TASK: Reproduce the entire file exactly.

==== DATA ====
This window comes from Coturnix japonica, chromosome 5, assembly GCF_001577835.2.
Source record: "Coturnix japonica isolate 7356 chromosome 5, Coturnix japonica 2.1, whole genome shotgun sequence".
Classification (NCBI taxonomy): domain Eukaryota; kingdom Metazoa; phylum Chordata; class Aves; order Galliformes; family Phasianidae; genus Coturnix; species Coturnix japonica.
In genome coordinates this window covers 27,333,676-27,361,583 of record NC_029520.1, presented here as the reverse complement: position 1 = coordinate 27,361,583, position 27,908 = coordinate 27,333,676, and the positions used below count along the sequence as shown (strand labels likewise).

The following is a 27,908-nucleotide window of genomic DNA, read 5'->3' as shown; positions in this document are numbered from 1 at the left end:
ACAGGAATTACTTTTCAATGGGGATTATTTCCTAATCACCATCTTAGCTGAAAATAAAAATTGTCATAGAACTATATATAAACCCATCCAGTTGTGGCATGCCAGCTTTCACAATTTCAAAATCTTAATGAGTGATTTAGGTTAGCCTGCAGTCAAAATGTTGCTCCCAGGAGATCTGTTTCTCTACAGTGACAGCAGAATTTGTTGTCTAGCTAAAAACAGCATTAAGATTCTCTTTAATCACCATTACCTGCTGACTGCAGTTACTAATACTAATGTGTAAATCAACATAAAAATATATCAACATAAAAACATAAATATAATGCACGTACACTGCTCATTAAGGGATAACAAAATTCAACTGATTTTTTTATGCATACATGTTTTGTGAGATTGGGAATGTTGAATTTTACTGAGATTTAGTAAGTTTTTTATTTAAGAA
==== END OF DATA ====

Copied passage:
This window comes from Coturnix japonica, chromosome 5, assembly GCF_001577835.2.
Source record: "Coturnix japonica isolate 7356 chromosome 5, Coturnix japonica 2.1, whole genome shotgun sequence".
Classification (NCBI taxonomy): domain Eukaryota; kingdom Metazoa; phylum Chordata; class Aves; order Galliformes; family Phasianidae; genus Coturnix; species Coturnix japonica.
In genome coordinates this window covers 27,333,676-27,361,583 of record NC_029520.1, presented here as the reverse complement: position 1 = coordinate 27,361,583, position 27,908 = coordinate 27,333,676, and the positions used below count along the sequence as shown (strand labels likewise).

The following is a 27,908-nucleotide window of genomic DNA, read 5'->3' as shown; positions in this document are numbered from 1 at the left end:
ACAGGAATTACTTTTCAATGGGGATTATTTCCTAATCACCATCTTAGCTGAAAATAAAAATTGTCATAGAACTATATATAAACCCATCCAGTTGTGGCATGCCAGCTTTCACAATTTCAAAATCTTAATGAGTGATTTAGGTTAGCCTGCAGTCAAAATGTTGCTCCCAGGAGATCTGTTTCTCTACAGTGACAGCAGAATTTGTTGTCTAGCTAAAAACAGCATTAAGATTCTCTTTAATCACCATTACCTGCTGACTGCAGTTACTAATACTAATGTGTAAATCAACATAAAAATATATCAACATAAAAACATAAATATAATGCACGTACACTGCTCATTAAGGGATAACAAAATTCAACTGATTTTTTTATGCATACATGTTTTGTGAGATTGGGAATGTTGAATTTTACTGAGATTTAGTAAGTTTTTTATTTAAGAA